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Why is modernizing information management critical to business success?

Proactivity is key when it comes to data and information management — so organizations can unlock new avenues of growth and profitability.

1. You can’t do digital transformation without it

Digital transformation is a great idea but it’s somewhat distanced from reality, and yet companies have to go through it.

Every organization is on—or should be— on a digital transformation journey”, and indeed 81% of organizations feel that digital transformation is important (or very important). But moving from that sense of importance to an actual plan can be difficult.

— AIIM 2018 Conference

One thing is key—if you want to enable digital transformation within any business, the information infrastructure needs to be solid, digital and modern.

The reason for this is simple.

If you don’t have a solid foundation under which to manage the underlying information within your business, how can you possibly digitize the processes that sit on top of it?

If you cannot quickly If you cannot quickly find data or content within the enterprise, then how do you expect to leverage analytics or AI?, then how do you expect to leverage analytics or AI?

And if there’s no consistent structure to your metadata, then compliance and information governance within your environment becomes increasingly cumbersome, painful, time- consuming and flawed.

The first step to realize the benefits of digital transformation is to start modernizing how you manage information. 

2. You can’t deliver engaging customer experiences without it

A Digital Banking survey found that the number one trend was improving the customer journey in financial services organizations.

But it’s clear that most financial institutions are not currently meeting these customers’ expectations, at least not yet: only 37% of organizations have a formal customer experience plan, according to the “Improving the Customer Experience in Banking” report.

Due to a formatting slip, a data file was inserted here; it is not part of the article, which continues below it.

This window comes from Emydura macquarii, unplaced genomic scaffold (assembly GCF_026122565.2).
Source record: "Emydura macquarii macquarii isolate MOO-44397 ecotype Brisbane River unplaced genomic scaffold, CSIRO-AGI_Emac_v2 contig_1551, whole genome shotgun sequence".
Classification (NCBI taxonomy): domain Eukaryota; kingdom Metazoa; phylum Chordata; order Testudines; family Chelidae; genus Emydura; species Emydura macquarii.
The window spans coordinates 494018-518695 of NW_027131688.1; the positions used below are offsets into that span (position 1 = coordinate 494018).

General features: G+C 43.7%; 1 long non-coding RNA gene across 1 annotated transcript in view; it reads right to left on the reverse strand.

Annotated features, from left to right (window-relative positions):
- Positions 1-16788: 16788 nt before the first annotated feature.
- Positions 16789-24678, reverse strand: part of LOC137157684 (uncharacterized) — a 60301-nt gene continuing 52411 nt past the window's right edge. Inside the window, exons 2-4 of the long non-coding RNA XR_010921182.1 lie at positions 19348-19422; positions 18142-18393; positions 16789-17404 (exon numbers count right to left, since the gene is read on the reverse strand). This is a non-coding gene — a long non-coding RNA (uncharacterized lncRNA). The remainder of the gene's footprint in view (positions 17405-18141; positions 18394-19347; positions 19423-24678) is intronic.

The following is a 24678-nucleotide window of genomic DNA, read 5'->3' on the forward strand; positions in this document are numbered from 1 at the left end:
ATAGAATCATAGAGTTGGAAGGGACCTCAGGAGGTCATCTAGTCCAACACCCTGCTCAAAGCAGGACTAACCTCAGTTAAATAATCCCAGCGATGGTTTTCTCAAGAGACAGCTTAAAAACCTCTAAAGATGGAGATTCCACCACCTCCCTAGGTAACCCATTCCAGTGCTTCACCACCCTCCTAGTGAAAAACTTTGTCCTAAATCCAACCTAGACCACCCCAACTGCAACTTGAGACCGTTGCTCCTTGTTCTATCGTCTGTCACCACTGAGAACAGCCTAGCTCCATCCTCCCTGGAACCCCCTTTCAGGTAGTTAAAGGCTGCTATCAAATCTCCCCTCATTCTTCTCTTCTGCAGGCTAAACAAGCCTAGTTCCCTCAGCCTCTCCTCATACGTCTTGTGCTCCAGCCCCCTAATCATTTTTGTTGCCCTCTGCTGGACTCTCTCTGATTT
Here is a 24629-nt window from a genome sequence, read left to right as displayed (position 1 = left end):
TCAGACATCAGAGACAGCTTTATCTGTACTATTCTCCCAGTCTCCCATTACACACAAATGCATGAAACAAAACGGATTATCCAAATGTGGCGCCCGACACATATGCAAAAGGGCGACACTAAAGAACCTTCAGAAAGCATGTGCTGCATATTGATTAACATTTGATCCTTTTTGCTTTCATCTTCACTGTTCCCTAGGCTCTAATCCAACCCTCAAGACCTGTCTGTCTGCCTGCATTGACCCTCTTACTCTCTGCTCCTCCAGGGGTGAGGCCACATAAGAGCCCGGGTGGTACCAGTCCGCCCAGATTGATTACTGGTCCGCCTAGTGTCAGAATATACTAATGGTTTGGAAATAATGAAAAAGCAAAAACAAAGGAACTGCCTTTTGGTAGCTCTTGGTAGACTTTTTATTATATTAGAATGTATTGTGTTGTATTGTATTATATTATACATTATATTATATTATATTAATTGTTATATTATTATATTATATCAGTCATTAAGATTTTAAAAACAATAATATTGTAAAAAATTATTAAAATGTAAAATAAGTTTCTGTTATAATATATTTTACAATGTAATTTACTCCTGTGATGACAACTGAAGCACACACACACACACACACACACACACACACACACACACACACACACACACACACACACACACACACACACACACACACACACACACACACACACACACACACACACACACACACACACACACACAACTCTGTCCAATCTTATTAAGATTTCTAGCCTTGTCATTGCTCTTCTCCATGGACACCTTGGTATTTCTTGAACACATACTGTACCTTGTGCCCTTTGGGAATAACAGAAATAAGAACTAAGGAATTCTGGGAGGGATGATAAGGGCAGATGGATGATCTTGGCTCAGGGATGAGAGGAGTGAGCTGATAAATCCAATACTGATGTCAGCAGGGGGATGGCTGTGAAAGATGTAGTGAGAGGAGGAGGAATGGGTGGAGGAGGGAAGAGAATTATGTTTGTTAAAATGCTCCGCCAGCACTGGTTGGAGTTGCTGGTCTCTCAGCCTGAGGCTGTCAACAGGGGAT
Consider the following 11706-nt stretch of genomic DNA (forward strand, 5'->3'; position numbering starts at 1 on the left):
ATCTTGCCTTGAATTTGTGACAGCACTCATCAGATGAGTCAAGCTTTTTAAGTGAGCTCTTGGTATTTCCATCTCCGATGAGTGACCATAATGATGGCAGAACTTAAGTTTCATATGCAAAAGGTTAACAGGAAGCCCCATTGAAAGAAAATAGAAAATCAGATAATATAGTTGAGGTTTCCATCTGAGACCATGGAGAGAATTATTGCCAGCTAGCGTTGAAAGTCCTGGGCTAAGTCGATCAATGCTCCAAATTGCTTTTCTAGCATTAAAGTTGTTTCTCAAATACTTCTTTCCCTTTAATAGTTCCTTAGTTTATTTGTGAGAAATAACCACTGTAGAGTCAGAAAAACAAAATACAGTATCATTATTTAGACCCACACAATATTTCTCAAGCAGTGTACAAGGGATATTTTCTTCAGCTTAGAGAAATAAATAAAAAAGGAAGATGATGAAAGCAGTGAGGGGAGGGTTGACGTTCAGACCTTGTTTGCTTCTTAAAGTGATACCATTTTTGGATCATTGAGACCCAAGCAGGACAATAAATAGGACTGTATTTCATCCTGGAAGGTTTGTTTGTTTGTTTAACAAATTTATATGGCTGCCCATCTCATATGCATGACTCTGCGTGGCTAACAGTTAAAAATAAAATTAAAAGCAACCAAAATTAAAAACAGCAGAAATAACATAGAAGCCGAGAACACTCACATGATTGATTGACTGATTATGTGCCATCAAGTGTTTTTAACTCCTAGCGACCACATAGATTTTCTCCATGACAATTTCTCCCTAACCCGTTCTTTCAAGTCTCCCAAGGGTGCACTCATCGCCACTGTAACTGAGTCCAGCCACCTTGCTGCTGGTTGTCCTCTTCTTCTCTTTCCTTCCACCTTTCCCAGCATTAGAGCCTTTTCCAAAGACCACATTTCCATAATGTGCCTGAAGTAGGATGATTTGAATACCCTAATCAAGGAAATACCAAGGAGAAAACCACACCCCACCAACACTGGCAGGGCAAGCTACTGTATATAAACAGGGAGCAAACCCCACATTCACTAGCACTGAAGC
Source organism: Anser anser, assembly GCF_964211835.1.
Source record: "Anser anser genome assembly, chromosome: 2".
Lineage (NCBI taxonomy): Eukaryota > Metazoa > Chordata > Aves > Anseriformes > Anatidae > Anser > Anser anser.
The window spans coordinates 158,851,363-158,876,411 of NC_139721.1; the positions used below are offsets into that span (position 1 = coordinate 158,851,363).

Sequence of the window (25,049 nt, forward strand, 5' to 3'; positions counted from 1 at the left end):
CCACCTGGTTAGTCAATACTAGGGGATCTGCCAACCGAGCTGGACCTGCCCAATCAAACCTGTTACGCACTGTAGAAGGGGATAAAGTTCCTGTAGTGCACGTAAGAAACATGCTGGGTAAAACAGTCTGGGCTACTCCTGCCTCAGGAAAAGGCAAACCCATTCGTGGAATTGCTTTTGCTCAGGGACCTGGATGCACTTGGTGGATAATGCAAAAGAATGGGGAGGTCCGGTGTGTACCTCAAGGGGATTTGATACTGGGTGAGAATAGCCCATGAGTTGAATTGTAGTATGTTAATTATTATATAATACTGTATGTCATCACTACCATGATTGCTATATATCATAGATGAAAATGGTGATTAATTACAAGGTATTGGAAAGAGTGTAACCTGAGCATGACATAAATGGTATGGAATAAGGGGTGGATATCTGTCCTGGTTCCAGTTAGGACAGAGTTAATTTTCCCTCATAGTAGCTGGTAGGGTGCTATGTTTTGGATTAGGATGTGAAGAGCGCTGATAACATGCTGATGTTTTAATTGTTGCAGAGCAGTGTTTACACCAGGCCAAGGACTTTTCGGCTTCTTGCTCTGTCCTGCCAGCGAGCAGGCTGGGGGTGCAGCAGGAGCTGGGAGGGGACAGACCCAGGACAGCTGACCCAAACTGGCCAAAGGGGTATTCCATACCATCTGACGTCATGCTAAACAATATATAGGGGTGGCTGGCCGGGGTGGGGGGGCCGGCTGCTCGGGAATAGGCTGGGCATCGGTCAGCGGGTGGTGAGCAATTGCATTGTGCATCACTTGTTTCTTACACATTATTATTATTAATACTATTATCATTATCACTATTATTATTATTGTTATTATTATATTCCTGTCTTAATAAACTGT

This sounds very similar to the digital transformation conundrum explained earlier - and for obvious reasons.

To deliver even a basic customer experience, you need consistent customer information that can be provided across all touchpoints of the business.

However, this simple requirement is still posing huge problems for organizations, with 79% citing an inability to connect information from different systems.

This is a common side effect due to the way in which information has been traditionally managed within the enterprise. Far too often, different systems (each with their own content and data repositories) have sprung up all over the business, leading to a system sprawl that is disjointed, disconnected and often out of control.

Modernization can regain control over this chaos, by providing standardized connectors into the numerous line-of-business (LOB) systems as well as content and file systems currently in use.

3. Your CFO will love you for it

Information management initiatives are traditionally difficult to sell to internal stakeholders. Increased productivity, reduced time searching for information and streamlined processes can all deliver significant benefits, but often are difficult to explain and come with a hefty price tag.

Information management system modernization is different. Modernization comes in two phases: connect and consolidate, with each having different but equally valuable benefits.

The connect phase focuses on rapid integration of the disparate information systems within the business - not looking to ‘rip-and-replace', but instead to leverage the value of the systems already installed.

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This can deliver instant benefits with significant savings from reduced search times, increased access to previously locked data. Combined, these result in rapid return on investment (ROI).

The second aspect of modernization is based around consolidation - or the realization that once you have connected the various data and content systems within your enterprise, some older systems can likely be retired.

There can be a number of reasons for this: perhaps they are no longer supported, have expensive maintenance contracts, or require specific hardware or skills to maintain.

Moving away from systems in these circumstances is sensible - but the old rip-and-replace approach placed serious stress on the systems and staff involved in migration projects.

With your information systems connected, migration can be an ongoing process that takes place completely unbeknownst to the users, and on the timescales defined by the business.

The long-term benefit to this approach is that the organization can retire unneeded systems, potentially freeing significant resources and funds accordingly, and ultimately reduce total cost of ownership (TCO).